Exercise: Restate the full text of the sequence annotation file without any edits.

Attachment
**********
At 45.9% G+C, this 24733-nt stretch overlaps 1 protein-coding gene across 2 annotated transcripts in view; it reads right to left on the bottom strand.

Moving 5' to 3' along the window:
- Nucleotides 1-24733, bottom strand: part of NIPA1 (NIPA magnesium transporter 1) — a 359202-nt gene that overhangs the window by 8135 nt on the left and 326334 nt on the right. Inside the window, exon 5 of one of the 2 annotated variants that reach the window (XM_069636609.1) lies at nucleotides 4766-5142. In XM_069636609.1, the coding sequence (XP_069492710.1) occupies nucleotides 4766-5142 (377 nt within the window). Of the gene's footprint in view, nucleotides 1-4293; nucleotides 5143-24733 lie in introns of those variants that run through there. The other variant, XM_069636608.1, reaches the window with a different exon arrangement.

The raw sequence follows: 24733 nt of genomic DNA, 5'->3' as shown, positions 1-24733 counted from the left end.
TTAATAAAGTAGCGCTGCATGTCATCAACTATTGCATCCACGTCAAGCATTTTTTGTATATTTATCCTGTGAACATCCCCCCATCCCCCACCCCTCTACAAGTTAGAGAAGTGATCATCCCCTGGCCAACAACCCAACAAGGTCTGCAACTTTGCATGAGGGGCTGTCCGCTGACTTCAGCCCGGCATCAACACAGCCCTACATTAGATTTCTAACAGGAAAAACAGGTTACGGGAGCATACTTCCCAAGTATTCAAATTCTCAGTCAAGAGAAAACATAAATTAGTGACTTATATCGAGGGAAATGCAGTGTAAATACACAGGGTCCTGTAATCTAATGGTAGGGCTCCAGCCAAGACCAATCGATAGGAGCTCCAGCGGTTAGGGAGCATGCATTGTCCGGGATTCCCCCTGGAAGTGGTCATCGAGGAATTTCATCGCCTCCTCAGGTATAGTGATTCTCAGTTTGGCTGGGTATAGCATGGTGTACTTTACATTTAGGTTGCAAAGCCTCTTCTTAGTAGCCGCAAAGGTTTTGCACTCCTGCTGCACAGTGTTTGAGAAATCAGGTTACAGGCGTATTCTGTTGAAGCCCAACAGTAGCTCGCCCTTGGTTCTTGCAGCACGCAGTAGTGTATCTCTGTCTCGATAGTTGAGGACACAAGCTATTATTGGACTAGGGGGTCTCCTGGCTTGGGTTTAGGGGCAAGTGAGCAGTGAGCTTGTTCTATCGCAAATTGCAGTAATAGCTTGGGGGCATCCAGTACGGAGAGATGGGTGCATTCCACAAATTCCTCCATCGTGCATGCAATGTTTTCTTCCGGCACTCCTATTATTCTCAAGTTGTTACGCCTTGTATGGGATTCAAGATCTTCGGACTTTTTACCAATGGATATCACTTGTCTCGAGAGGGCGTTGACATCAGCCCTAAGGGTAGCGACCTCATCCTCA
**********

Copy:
At 45.9% G+C, this 24733-nt stretch overlaps 1 protein-coding gene across 2 annotated transcripts in view; it reads right to left on the bottom strand.

Moving 5' to 3' along the window:
- Nucleotides 1-24733, bottom strand: part of NIPA1 (NIPA magnesium transporter 1) — a 359202-nt gene that overhangs the window by 8135 nt on the left and 326334 nt on the right. Inside the window, exon 5 of one of the 2 annotated variants that reach the window (XM_069636609.1) lies at nucleotides 4766-5142. In XM_069636609.1, the coding sequence (XP_069492710.1) occupies nucleotides 4766-5142 (377 nt within the window). Of the gene's footprint in view, nucleotides 1-4293; nucleotides 5143-24733 lie in introns of those variants that run through there. The other variant, XM_069636608.1, reaches the window with a different exon arrangement.

The raw sequence follows: 24733 nt of genomic DNA, 5'->3' as shown, positions 1-24733 counted from the left end.
TTAATAAAGTAGCGCTGCATGTCATCAACTATTGCATCCACGTCAAGCATTTTTTGTATATTTATCCTGTGAACATCCCCCCATCCCCCACCCCTCTACAAGTTAGAGAAGTGATCATCCCCTGGCCAACAACCCAACAAGGTCTGCAACTTTGCATGAGGGGCTGTCCGCTGACTTCAGCCCGGCATCAACACAGCCCTACATTAGATTTCTAACAGGAAAAACAGGTTACGGGAGCATACTTCCCAAGTATTCAAATTCTCAGTCAAGAGAAAACATAAATTAGTGACTTATATCGAGGGAAATGCAGTGTAAATACACAGGGTCCTGTAATCTAATGGTAGGGCTCCAGCCAAGACCAATCGATAGGAGCTCCAGCGGTTAGGGAGCATGCATTGTCCGGGATTCCCCCTGGAAGTGGTCATCGAGGAATTTCATCGCCTCCTCAGGTATAGTGATTCTCAGTTTGGCTGGGTATAGCATGGTGTACTTTACATTTAGGTTGCAAAGCCTCTTCTTAGTAGCCGCAAAGGTTTTGCACTCCTGCTGCACAGTGTTTGAGAAATCAGGTTACAGGCGTATTCTGTTGAAGCCCAACAGTAGCTCGCCCTTGGTTCTTGCAGCACGCAGTAGTGTATCTCTGTCTCGATAGTTGAGGACACAAGCTATTATTGGACTAGGGGGTCTCCTGGCTTGGGTTTAGGGGCAAGTGAGCAGTGAGCTTGTTCTATCGCAAATTGCAGTAATAGCTTGGGGGCATCCAGTACGGAGAGATGGGTGCATTCCACAAATTCCTCCATCGTGCATGCAATGTTTTCTTCCGGCACTCCTATTATTCTCAAGTTGTTACGCCTTGTATGGGATTCAAGATCTTCGGACTTTTTACCAATGGATATCACTTGTCTCGAGAGGGCGTTGACATCAGCCCTAAGGGTAGCGACCTCATCCTCA